Bankok: The Thailand government has recently approved a reform to legalize the medicinal use of cannabis. This would make it the first Southeast Asian country to do so.
The government led by Prime Minister Prayut Chan-ocha said that the proposal to reform its narcotics laws would be presented to the Parliament, Efe news reported.
“This is not the liberalisation of marijuana,” said government spokesperson Buddhipongse Punnakanta via press release, reports candid chronicle.
“This doesn’t mean people are allowed to grow marijuana in their backyards. It will still be under control,” the spokesperson added.
The proposal also included the legalization of the medicinal use of kratom, a tree in Southeast Asia whose leaves are used as a stimulant, analgesic and narcotic.
In a statement, the government underlined the need to update its narcotics laws as an increasing number of countries worldwide had started to accept the legitimate medicinal benefits of cannabis.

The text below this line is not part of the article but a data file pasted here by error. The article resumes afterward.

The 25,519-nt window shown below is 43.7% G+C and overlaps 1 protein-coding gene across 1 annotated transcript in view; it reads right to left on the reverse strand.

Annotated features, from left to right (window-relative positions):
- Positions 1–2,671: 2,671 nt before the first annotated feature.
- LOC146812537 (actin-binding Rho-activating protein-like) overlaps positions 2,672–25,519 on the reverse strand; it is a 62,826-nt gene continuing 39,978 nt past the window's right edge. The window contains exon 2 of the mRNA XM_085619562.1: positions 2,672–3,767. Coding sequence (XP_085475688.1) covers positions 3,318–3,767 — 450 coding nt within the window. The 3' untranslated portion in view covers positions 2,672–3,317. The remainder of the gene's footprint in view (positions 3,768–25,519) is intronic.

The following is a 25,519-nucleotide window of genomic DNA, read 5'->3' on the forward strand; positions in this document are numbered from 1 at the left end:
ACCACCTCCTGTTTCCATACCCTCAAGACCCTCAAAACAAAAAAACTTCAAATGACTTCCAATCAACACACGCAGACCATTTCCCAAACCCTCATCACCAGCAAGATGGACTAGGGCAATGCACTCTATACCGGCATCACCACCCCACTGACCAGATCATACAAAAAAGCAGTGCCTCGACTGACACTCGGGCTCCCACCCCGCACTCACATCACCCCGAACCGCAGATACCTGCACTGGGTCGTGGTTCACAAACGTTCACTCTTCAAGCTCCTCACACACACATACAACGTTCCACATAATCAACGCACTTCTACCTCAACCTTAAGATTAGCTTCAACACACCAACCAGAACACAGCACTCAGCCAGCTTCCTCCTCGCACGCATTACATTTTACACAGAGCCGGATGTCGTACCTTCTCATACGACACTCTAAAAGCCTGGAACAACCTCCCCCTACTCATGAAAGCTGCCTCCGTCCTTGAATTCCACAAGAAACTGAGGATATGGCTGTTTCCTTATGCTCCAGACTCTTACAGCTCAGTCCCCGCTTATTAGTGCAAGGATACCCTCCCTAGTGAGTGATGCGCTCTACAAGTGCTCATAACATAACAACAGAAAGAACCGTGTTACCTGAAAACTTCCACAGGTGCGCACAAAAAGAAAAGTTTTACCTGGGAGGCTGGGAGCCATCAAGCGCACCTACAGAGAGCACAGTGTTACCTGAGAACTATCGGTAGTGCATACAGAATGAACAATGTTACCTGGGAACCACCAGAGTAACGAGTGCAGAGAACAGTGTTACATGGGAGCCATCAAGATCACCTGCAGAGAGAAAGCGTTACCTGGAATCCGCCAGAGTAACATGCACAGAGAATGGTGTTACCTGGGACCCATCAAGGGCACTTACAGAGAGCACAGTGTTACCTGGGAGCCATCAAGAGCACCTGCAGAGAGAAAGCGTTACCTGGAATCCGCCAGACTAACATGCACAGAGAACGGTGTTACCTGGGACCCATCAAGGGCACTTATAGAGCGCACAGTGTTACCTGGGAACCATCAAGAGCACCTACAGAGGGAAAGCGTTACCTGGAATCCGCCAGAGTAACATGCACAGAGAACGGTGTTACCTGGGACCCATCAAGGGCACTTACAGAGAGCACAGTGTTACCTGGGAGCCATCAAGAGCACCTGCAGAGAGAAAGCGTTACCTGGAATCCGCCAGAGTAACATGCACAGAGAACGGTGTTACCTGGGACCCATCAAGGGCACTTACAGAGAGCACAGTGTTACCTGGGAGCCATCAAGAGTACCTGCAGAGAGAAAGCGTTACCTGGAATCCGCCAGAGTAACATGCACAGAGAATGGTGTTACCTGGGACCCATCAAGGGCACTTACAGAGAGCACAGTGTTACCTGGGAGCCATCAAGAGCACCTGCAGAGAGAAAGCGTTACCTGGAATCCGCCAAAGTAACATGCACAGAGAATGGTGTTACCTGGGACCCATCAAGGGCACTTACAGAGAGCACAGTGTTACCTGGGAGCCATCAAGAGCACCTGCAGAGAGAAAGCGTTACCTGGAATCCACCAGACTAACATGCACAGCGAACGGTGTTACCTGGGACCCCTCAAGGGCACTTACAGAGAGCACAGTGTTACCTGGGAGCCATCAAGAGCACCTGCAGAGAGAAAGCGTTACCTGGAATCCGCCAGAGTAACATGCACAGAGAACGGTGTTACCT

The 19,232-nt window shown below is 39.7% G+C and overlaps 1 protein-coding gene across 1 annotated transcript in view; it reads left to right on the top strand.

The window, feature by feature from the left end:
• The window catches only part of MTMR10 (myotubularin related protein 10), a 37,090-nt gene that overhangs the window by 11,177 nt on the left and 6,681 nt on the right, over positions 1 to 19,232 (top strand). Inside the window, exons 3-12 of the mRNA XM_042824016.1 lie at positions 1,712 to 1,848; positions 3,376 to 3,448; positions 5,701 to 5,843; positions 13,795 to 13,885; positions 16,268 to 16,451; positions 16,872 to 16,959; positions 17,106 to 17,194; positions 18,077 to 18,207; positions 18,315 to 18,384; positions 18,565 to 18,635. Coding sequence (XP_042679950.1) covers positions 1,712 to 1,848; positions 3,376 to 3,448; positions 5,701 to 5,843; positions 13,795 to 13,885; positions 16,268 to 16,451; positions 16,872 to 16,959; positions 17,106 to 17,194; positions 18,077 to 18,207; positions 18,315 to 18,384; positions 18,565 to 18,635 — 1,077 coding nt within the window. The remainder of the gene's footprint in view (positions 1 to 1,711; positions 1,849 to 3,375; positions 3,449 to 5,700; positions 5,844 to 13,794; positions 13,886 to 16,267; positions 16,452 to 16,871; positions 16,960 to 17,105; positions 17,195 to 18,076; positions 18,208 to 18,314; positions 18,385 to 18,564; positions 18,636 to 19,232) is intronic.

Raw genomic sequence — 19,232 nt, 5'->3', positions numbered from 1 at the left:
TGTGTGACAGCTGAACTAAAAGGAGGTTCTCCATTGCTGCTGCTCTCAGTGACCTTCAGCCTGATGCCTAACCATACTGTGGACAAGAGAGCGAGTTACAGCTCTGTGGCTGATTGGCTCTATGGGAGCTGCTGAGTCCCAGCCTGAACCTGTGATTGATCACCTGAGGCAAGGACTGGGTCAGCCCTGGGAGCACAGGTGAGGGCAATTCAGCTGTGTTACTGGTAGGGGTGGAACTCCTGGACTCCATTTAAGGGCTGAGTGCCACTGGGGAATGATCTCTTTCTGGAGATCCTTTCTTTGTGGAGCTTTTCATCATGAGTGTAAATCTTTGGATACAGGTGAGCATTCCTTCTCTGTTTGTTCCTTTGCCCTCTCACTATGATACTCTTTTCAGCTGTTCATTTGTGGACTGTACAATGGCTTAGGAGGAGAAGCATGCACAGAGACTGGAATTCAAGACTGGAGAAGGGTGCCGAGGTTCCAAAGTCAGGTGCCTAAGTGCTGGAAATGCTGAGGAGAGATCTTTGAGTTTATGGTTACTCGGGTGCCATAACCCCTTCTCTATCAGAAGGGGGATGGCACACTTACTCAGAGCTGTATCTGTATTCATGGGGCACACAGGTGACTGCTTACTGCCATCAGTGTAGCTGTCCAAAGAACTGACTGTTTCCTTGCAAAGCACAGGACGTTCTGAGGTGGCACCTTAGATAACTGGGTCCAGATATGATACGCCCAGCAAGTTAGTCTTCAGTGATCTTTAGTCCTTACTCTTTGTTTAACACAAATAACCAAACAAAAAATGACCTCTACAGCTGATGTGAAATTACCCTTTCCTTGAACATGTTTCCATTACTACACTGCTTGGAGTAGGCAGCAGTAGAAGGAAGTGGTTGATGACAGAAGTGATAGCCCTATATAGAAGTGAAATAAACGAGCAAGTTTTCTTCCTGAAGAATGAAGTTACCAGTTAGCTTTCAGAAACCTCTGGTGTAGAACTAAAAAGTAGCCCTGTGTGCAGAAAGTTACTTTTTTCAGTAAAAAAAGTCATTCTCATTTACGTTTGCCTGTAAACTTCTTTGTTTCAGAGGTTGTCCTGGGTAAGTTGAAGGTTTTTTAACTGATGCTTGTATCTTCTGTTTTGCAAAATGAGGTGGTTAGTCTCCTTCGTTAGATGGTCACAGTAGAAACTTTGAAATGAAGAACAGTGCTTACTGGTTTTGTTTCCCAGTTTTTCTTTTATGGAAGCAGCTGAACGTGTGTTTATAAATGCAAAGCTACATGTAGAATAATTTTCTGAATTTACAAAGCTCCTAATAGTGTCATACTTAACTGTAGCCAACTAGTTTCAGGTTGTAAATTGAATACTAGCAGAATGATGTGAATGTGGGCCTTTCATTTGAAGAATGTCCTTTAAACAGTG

Medical cannabis or medical marijuana refers to the use of cannabis and its constituent cannabinoids, to treat disease or improve symptoms. Cannabis is used to reduce nausea and vomiting during chemotherapy, to improve appetite in people with HIV/AIDS, and to treat chronic pain and muscle spasms. Cannabinoids are under preliminary research for their potential to affect stroke.
Thailand government outlawed the use of drug in 1935 and its possession or transportation of up to 10 kg is punishable by a maximum of five years of imprisonment, whereas anything above 10 kg of it can result in up to 15 years in jail.
“If we let it be used recreationally, our society is not ready yet, so I want to do this first step first,” said NLA member Somchai Sawangkarn, the lawmaker behind the amendments.
“From allowing the making of medicine, maybe in six months or a year’s time, if society is ready, it could become a food supplement…and eventually, that could lead us to its recreational use.” Mr Sawangkarn added.